This article examines the relationship between media & the partisan ministerial staff of the Government Office. The main objective of the article is to make a contribution to the knowledge about & comprehension of how medialization has affected the work of the partisan ministerial staff. The article is empirically based on four focus groups, with respectively ministers, secretaries of state, political advisors & press secretaries working under the third Persson government (2002-2006). The article demonstrates that media management is an area that The Government Office was not originally adapted for. Therefore media & communication do not enter into the existing routines & formal decision-making processes of the organization. As a result, media challenge both the process behind the government's collective decision-making & the up-holding of the impression that the government decides collectively. Thus, there is a need for complementary routines for the contacts between the partisan staff & the civil servants. Adapted from the source document.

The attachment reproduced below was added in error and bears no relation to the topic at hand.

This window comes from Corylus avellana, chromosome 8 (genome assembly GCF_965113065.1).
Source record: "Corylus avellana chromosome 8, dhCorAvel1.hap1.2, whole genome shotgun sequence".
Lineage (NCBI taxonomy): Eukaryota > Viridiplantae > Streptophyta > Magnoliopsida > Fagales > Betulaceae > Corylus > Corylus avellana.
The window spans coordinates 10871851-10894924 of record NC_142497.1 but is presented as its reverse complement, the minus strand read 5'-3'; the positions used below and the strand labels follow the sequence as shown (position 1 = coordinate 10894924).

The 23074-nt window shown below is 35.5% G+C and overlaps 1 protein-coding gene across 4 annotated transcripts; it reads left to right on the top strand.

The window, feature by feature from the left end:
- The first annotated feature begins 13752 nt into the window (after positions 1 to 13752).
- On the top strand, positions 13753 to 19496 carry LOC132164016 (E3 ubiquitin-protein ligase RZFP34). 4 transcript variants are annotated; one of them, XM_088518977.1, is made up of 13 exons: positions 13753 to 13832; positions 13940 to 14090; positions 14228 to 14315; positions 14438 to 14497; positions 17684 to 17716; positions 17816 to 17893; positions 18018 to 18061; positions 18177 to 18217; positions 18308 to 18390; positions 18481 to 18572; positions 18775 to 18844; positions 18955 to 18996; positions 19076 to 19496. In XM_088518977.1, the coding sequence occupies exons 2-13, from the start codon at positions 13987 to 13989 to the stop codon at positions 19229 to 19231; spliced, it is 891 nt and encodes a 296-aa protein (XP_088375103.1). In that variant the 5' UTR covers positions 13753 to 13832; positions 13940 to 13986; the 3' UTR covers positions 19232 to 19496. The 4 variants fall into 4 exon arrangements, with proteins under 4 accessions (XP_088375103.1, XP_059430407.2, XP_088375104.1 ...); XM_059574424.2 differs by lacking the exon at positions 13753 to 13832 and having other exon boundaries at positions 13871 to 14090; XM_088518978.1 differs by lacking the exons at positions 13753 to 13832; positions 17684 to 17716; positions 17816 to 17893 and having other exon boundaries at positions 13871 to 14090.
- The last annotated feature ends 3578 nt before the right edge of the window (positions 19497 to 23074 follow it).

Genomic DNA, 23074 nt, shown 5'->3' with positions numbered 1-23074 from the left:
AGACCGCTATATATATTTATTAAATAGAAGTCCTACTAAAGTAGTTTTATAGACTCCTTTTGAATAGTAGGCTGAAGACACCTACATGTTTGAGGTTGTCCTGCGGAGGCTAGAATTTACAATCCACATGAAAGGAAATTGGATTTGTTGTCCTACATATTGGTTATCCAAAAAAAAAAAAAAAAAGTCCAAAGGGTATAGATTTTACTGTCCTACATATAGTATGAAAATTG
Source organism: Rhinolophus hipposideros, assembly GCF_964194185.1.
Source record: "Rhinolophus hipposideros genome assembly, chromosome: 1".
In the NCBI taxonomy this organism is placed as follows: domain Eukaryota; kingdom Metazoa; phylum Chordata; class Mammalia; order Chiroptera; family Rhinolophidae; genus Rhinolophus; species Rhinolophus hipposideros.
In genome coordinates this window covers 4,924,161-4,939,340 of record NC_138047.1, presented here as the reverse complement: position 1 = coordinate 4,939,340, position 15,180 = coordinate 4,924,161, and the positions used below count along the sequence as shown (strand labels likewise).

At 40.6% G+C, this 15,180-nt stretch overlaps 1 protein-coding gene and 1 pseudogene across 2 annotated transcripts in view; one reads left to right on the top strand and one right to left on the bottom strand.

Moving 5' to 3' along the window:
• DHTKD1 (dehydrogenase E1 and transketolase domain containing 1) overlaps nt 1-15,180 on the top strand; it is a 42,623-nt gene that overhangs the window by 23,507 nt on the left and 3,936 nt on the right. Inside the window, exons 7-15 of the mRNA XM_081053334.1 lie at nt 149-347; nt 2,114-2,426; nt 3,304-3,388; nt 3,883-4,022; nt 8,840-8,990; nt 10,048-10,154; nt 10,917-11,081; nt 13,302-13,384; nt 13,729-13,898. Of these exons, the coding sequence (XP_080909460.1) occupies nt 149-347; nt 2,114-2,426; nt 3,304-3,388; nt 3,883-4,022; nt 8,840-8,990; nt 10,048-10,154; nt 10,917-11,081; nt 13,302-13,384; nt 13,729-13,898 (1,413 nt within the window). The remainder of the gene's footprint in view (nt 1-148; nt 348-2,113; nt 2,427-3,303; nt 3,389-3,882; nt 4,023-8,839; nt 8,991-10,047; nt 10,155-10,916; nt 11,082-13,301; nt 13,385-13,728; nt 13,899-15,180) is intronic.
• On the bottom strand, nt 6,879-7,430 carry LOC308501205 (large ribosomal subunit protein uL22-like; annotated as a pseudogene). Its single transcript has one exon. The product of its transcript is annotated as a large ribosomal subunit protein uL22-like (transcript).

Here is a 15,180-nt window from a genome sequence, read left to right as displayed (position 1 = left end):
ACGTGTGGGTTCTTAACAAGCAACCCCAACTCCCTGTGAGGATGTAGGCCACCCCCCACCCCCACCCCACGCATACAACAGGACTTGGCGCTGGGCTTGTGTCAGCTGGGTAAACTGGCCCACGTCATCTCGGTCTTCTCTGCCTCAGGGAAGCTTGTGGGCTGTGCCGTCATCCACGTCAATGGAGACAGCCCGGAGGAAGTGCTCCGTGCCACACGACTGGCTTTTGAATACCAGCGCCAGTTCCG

Abstract Essay in Political Science, D-level, spring 2010. “Do the American mass media serve foreign policy interests? – A scrutiny of two American newspapers’ coverage of the coup d’état in Honduras in the summer of 2009”, Author: David Scott. Tutor: Anders Broman The bias of the American mass media has been widely discussed among scholars. Not only has this phenomenon caught the attention of political scientists, but also academics from other scientific fields. Two of the most known researchers of the American media are the linguist Noam Chomsky and the professor of Finance Edward Herman. They apply, on the American media, a so called “propaganda model” which claims that the media will serve the interests of the domestic power elites. One of the interests that the media try to satisfy is the foreign policy goals of the American state, which is to vilify enemy states and idealize client states. This thesis is applied on the American media coverage of the coup d’état that resulted in the ousting of leftist President Manuel Zelaya from the presidency in Honduras in 2009. In this case the model predicts that Zelaya will be vilified as an enemy and that the cause of the coup will be portrayed as legitimate. The essay studies, in the newspapers New York Times and Wall Street Journal, the portraiture of three aspects of the coup: the cause of the coup, the role of the military and the victims of violence and, finally, Zelaya as a president and the support to versus the resistance against his presidency. Through a textual analysis of the material, the essay concludes that there is a bias and that this means that the propaganda model can be verified. The bias consists of that the papers tend to legitimize the clients (the perpetrators of the coup) by portraying Zelaya as violator of the Honduran constitution and as a radical leftist aligned with Venezuela’s president Hugo Chávez. The legitimization goes further through the toning down of the military’s role in the use of violence against demonstrators. Although this is the bias, it must be stressed that it is subtle and has been detected through an extensive interpretation of the material.